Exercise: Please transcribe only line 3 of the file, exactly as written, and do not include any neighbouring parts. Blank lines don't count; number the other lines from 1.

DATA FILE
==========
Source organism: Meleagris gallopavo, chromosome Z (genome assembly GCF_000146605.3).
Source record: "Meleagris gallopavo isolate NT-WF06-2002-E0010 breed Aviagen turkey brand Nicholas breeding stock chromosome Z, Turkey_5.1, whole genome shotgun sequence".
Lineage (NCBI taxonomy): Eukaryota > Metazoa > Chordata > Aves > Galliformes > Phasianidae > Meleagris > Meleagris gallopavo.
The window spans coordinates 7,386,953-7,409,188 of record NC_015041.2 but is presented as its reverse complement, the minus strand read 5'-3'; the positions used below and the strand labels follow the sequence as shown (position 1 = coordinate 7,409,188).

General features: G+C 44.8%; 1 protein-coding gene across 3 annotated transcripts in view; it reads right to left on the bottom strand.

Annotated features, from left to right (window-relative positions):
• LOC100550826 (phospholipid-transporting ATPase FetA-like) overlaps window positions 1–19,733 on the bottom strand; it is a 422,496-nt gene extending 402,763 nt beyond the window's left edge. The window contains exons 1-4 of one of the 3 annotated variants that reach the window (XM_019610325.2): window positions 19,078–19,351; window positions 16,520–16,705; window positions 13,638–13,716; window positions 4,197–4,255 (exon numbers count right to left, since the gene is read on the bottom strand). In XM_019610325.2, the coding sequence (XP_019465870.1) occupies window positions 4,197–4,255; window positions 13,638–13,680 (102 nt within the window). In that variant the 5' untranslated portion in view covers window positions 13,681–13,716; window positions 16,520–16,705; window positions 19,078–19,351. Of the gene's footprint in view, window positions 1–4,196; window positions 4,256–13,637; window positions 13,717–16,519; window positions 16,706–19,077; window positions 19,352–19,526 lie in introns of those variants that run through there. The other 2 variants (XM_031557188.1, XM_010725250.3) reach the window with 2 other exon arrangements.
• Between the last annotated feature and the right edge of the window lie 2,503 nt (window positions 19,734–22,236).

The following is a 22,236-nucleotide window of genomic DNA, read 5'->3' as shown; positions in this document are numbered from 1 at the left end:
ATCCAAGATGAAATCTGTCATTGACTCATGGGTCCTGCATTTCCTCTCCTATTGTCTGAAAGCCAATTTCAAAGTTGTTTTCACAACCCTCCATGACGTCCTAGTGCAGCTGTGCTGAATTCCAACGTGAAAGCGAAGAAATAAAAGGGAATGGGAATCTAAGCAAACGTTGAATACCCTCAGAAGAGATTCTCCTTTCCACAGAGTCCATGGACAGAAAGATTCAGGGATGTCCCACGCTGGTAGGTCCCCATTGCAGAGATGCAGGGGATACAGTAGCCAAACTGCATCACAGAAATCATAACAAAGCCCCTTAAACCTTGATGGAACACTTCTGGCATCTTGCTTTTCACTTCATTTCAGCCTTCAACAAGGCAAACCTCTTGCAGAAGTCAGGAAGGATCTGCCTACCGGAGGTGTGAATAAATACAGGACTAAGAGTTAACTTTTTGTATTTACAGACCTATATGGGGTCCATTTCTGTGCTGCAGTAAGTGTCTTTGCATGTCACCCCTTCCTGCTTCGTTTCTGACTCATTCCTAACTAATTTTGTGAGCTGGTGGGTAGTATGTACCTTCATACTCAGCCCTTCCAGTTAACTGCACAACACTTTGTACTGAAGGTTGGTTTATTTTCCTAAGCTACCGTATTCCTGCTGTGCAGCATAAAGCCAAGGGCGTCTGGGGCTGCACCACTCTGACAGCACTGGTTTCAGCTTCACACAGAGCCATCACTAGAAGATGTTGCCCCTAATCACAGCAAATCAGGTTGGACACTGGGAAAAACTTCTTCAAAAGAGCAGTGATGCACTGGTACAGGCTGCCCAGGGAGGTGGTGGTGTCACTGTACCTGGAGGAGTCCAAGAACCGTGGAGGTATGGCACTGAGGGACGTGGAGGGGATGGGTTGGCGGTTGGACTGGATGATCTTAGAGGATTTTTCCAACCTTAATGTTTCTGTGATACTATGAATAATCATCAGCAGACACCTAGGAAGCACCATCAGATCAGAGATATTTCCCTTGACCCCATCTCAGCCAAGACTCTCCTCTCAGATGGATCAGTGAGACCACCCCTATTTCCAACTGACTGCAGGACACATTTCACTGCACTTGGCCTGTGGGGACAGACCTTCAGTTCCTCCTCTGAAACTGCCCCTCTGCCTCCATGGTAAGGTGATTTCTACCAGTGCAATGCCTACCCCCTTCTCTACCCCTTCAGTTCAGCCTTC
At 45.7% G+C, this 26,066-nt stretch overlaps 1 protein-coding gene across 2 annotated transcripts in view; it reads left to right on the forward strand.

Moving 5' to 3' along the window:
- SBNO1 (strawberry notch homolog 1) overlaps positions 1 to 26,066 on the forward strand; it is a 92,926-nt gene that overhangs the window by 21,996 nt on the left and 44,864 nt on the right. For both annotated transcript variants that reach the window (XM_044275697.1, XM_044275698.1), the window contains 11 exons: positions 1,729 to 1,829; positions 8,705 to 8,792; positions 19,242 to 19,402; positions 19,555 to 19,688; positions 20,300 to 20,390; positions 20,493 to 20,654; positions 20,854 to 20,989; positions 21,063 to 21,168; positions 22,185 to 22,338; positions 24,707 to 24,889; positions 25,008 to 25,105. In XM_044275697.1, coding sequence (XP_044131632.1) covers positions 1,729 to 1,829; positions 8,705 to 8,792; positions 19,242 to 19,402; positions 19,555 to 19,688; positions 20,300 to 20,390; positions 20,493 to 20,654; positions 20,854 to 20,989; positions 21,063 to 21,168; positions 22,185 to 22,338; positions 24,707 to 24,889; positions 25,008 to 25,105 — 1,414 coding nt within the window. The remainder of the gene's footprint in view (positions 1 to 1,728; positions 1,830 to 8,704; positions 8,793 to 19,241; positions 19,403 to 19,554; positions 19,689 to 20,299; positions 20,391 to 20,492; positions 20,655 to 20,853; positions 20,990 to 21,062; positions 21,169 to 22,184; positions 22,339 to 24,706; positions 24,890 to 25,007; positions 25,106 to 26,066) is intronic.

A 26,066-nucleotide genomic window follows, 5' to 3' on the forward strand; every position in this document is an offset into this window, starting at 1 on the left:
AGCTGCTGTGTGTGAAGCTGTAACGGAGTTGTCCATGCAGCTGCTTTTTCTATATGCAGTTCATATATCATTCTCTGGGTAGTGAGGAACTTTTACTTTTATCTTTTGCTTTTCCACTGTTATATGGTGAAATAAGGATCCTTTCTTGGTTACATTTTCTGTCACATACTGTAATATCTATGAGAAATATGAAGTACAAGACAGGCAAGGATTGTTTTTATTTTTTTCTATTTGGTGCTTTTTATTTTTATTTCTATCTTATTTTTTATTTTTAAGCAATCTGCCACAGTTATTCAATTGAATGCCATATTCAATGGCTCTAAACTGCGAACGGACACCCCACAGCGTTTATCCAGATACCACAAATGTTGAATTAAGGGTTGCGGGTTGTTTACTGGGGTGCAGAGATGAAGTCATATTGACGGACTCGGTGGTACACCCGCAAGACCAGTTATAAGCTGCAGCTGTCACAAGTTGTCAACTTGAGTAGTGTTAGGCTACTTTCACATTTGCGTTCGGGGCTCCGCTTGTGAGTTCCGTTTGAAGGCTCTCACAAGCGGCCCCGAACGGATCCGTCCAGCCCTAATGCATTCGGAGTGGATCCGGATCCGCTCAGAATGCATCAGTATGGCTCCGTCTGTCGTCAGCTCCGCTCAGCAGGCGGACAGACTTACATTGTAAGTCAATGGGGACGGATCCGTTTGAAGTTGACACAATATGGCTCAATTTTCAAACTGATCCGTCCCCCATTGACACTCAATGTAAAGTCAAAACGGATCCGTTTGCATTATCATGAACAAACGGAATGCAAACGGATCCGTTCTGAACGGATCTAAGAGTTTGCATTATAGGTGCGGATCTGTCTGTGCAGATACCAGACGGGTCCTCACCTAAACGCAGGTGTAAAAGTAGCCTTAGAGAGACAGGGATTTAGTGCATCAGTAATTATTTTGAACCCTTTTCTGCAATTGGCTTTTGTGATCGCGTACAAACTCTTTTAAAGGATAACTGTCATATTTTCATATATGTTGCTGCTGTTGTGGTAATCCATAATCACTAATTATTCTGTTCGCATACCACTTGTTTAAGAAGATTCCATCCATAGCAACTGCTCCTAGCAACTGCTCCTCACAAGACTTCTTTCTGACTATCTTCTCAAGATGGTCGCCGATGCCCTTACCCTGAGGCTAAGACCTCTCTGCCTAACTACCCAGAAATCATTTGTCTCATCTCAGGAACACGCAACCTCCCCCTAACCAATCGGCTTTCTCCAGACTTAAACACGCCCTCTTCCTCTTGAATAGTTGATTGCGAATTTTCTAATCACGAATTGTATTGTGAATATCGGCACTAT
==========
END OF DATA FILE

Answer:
Lineage (NCBI taxonomy): Eukaryota > Metazoa > Chordata > Aves > Galliformes > Phasianidae > Meleagris > Meleagris gallopavo.